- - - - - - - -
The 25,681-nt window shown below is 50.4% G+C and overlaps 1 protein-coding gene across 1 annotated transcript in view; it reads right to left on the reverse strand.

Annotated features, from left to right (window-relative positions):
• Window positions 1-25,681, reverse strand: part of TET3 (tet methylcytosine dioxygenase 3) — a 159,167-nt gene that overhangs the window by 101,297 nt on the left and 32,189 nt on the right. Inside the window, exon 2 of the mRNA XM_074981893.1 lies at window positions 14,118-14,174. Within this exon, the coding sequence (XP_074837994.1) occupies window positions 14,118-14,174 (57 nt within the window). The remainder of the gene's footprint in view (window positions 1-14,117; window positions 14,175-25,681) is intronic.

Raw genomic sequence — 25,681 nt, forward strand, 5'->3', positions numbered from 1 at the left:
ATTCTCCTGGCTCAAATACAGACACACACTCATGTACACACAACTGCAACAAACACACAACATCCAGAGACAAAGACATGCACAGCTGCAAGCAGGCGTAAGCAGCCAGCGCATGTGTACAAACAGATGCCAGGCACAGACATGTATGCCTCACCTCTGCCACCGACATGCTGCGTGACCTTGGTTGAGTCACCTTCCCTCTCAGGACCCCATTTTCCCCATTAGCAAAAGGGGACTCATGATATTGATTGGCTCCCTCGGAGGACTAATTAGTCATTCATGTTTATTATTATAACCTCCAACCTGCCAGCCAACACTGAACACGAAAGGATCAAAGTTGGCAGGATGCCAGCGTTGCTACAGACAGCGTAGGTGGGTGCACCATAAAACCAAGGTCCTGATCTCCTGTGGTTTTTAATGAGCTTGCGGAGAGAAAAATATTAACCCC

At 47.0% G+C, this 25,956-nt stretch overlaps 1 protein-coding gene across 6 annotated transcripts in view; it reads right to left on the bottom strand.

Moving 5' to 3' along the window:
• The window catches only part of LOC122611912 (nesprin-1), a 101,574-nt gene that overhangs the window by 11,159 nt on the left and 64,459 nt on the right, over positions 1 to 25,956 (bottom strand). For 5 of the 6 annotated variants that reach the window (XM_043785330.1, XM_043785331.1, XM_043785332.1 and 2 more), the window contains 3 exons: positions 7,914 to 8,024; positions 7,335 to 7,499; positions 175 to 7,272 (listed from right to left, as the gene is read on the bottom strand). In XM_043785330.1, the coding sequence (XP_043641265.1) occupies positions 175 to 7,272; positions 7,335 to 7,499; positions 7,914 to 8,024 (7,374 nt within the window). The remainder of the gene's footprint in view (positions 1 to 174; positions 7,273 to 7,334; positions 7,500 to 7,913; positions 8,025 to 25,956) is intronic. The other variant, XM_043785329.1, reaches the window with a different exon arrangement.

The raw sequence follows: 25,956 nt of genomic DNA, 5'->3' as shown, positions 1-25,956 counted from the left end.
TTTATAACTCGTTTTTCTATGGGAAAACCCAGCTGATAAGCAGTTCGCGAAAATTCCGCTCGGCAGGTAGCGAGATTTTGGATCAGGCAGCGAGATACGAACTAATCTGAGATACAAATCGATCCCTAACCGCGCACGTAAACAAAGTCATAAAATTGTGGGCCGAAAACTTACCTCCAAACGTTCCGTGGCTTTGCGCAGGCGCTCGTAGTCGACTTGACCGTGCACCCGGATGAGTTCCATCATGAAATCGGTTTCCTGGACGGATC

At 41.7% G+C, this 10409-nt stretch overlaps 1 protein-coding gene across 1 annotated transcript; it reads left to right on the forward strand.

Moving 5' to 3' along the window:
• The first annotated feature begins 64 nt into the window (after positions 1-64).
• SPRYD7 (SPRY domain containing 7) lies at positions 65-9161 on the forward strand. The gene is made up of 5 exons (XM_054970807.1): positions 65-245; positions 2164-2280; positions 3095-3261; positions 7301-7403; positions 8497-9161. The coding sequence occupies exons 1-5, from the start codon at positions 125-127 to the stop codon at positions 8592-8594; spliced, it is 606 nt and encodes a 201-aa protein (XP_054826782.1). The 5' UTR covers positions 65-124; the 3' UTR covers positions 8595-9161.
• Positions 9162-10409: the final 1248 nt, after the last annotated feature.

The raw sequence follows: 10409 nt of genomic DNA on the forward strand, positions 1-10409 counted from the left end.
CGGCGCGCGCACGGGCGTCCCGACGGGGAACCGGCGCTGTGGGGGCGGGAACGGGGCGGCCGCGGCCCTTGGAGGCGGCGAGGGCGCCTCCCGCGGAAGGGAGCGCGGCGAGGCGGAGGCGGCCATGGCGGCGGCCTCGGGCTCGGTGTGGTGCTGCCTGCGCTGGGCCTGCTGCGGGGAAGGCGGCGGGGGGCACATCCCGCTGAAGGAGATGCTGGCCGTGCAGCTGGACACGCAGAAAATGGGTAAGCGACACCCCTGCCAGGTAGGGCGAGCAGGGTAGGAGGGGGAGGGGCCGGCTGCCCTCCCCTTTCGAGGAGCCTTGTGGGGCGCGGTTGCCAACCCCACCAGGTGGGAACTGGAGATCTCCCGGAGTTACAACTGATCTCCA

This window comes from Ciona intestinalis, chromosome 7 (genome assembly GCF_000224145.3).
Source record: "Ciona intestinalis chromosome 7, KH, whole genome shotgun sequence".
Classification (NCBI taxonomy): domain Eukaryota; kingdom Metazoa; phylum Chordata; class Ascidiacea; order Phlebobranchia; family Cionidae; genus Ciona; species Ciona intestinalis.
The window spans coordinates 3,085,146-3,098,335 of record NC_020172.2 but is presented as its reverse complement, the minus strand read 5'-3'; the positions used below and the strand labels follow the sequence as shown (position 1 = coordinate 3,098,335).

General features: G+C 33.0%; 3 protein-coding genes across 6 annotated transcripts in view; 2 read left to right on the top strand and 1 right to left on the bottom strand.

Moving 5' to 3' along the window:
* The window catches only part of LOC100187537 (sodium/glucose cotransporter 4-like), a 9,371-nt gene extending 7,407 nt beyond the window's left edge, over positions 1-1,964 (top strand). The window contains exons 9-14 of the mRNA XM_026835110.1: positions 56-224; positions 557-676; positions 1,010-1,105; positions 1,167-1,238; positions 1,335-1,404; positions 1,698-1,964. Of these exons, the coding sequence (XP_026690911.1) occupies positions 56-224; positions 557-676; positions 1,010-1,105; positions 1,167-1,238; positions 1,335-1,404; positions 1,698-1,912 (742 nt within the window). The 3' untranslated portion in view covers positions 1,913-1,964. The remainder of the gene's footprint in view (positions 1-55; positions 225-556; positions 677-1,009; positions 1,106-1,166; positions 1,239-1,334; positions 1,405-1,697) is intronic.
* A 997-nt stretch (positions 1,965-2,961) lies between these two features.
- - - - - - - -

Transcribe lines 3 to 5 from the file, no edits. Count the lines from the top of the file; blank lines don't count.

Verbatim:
• Window positions 1-25,681, reverse strand: part of TET3 (tet methylcytosine dioxygenase 3) — a 159,167-nt gene that overhangs the window by 101,297 nt on the left and 32,189 nt on the right. Inside the window, exon 2 of the mRNA XM_074981893.1 lies at window positions 14,118-14,174. Within this exon, the coding sequence (XP_074837994.1) occupies window positions 14,118-14,174 (57 nt within the window). The remainder of the gene's footprint in view (window positions 1-14,117; window positions 14,175-25,681) is intronic.

Raw genomic sequence — 25,681 nt, forward strand, 5'->3', positions numbered from 1 at the left:
ATTCTCCTGGCTCAAATACAGACACACACTCATGTACACACAACTGCAACAAACACACAACATCCAGAGACAAAGACATGCACAGCTGCAAGCAGGCGTAAGCAGCCAGCGCATGTGTACAAACAGATGCCAGGCACAGACATGTATGCCTCACCTCTGCCACCGACATGCTGCGTGACCTTGGTTGAGTCACCTTCCCTCTCAGGACCCCATTTTCCCCATTAGCAAAAGGGGACTCATGATATTGATTGGCTCCCTCGGAGGACTAATTAGTCATTCATGTTTATTATTATAACCTCCAACCTGCCAGCCAACACTGAACACGAAAGGATCAAAGTTGGCAGGATGCCAGCGTTGCTACAGACAGCGTAGGTGGGTGCACCATAAAACCAAGGTCCTGATCTCCTGTGGTTTTTAATGAGCTTGCGGAGAGAAAAATATTAACCCC